It’s almost a shame that they put the best story first. I forgot that I was watching an anthology and was disappointed when it ended. Although I liked some of the others, I might have preferred to watch a whole movie about this. It’s a simple spooky story about a monster who eats your insides if you inhale all the candy and don’t leave him any. It’s fun and creative, with an ending I can appreciate. I’m sure this was the reason I bought that box of over-priced Halloween candy at the grocery store.

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The Night Billy Raised Hell (dir Darren Lynn Bousman)

Score: 5/10    Villian: devil/demon

A young kid dressed as a devil is pressured into pulling a prank on an old man. He is tied up while a look-alike demon wreaks havoc on the town with the old man devil snickering behind trees and such. The hot mom line was a little overdone and the cheesy noises and sound effects take away from the short. I would have preferred the same idea without the comedy.

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Trick (dir Adam Gierasch)

Score: 5/10     Villian: human

On Halloween, kids decide to trick instead of treat, killing the young adults in vicious ways. That’s all I can really say. I wish this segment had more. It was way too simple and easily forgettable. It deserves a like review.

 

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The Weak and the Wicked (dir Paul Solet)

Score: 5/10            Villian: (monster), human

A kid who is bullied by three hoodlums on bikes returns as a young adult with an evil spirit to invoke his revenge. It’s mostly shots of the female leader of the pack slowly sucking on a cigar and trying to give fire eyes.

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Grim Grinning Ghost (dir Axelle Carolyn)

Score: 6/10             Villian: ghost

Nothing much happened in this segment either, but I could easily empathize with the main character and it has a nice climax build-up. The acting seems genuine and this is a nice, little spook. It’s about a woman at a party who is told a story about a ghost who cackles behind you as she follows. If you turn around, she gets you. After the party on the way home, the tale  comes to life as the frightened gal wills herself not to turn around.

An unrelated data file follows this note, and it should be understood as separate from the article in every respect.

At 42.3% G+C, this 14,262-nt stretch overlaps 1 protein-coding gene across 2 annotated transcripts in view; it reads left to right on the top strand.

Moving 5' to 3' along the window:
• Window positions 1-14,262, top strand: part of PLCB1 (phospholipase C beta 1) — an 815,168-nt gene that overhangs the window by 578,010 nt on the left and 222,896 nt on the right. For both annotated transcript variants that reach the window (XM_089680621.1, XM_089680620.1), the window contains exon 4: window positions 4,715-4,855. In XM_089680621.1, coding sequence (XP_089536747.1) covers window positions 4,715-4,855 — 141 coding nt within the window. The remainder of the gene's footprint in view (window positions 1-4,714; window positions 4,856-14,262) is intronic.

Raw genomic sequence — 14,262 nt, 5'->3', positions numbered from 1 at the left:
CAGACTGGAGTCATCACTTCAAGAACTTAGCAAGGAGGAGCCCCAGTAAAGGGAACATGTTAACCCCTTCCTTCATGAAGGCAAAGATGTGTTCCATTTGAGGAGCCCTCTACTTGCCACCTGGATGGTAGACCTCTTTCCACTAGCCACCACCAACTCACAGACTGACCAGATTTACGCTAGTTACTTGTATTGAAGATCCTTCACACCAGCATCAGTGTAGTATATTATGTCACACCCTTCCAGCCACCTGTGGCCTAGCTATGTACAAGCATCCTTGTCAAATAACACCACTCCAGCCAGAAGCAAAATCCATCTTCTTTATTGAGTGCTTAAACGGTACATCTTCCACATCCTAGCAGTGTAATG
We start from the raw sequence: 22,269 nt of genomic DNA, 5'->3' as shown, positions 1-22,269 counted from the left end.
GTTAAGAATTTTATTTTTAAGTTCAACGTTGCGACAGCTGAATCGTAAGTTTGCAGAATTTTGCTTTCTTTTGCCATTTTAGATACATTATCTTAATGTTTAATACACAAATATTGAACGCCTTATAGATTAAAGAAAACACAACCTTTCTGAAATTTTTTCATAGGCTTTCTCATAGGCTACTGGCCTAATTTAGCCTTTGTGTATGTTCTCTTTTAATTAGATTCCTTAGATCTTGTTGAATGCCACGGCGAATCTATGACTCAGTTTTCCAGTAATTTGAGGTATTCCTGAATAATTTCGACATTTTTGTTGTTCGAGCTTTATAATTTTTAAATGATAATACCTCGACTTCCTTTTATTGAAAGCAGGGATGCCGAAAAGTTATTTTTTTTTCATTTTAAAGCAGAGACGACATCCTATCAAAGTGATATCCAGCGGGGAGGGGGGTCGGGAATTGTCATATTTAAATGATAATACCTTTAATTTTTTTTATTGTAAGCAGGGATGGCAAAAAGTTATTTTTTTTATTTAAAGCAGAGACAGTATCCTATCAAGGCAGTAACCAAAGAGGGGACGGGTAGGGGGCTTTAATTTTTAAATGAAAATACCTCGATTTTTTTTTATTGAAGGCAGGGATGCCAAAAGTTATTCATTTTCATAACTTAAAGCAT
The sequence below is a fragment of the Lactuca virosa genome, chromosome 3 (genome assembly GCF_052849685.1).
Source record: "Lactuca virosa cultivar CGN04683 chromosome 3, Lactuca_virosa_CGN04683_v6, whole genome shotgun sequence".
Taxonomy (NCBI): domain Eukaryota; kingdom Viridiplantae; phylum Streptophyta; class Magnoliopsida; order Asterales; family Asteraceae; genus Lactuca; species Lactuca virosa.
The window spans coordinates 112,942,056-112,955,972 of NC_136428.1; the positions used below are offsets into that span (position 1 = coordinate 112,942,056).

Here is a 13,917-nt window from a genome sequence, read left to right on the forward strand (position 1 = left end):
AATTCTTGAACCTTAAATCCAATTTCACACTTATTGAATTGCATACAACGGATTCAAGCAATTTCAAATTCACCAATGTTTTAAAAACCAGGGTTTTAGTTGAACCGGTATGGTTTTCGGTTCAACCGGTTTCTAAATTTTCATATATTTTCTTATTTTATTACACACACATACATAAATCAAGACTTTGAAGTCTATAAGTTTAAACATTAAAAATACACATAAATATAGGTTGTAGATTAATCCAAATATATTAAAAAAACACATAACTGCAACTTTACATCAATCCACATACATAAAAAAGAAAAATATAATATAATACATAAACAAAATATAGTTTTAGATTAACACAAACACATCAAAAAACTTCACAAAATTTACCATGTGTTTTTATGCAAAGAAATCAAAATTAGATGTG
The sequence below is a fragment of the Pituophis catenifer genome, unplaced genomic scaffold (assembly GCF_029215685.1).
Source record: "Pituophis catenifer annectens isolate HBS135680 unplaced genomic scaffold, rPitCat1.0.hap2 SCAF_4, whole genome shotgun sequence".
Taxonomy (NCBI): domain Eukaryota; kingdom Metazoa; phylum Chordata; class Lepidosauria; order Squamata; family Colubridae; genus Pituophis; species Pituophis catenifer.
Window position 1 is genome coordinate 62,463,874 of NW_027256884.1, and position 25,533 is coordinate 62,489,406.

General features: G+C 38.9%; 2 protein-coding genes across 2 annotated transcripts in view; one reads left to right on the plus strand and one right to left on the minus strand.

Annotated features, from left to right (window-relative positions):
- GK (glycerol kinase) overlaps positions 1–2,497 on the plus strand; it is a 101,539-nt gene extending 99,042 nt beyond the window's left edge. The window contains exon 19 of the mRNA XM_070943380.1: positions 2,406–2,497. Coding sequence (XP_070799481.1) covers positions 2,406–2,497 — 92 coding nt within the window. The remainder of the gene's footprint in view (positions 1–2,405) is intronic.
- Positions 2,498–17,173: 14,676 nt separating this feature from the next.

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Ding Dong (dir Lucky McKee)

Score: 5.5/10           Villian: monster/human

This strange story about infertility feels like I’m watching the Babadook in a Bjork video. Probably the strangest out of the bunch and the most unsettling. A couple unable to reproduce, struggle to keep cheery faces on when floods of children come to their door. As the husband tries to make light of the situation, the monster inside his wife appears more and more. The husband is dressed as Hansel, however, he looks more like Stewart from MadTV.

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This Means War (dir John Skipp and Andrew Kasch)

Score: 6/10           Villian: humans

Two generations of Halloween-lovers fight over the better way to enjoy the holiday. Loud, metal music, gory decorations, and a big party -or- classic family fun with animatronics and spooky effects. In the end, no one wins. The idea worked well for a short story, but there weren’t really any surprises, and it left the episode feeling too cute.

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Friday the 31st (dir Mike Mendez)

Score: 3/10             Villians: alien cartoons, possessed humans, and Jason

Deformed freak and movie murderer Jason Voorhees meets a cartoon alien that looks like it could be from an Eiffel 65 video. He finds the creature annoying and stomps on it, which in turn allows the alien to possess a female victim who launches herself at Jason. They hack away at each other and then the alien goes home. I don’t think I need to give any additional comments towards this description.

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The Ransom of Rusty Rex (dir Ryan Schifrin)

Score: 4/10                        Villian: gremlin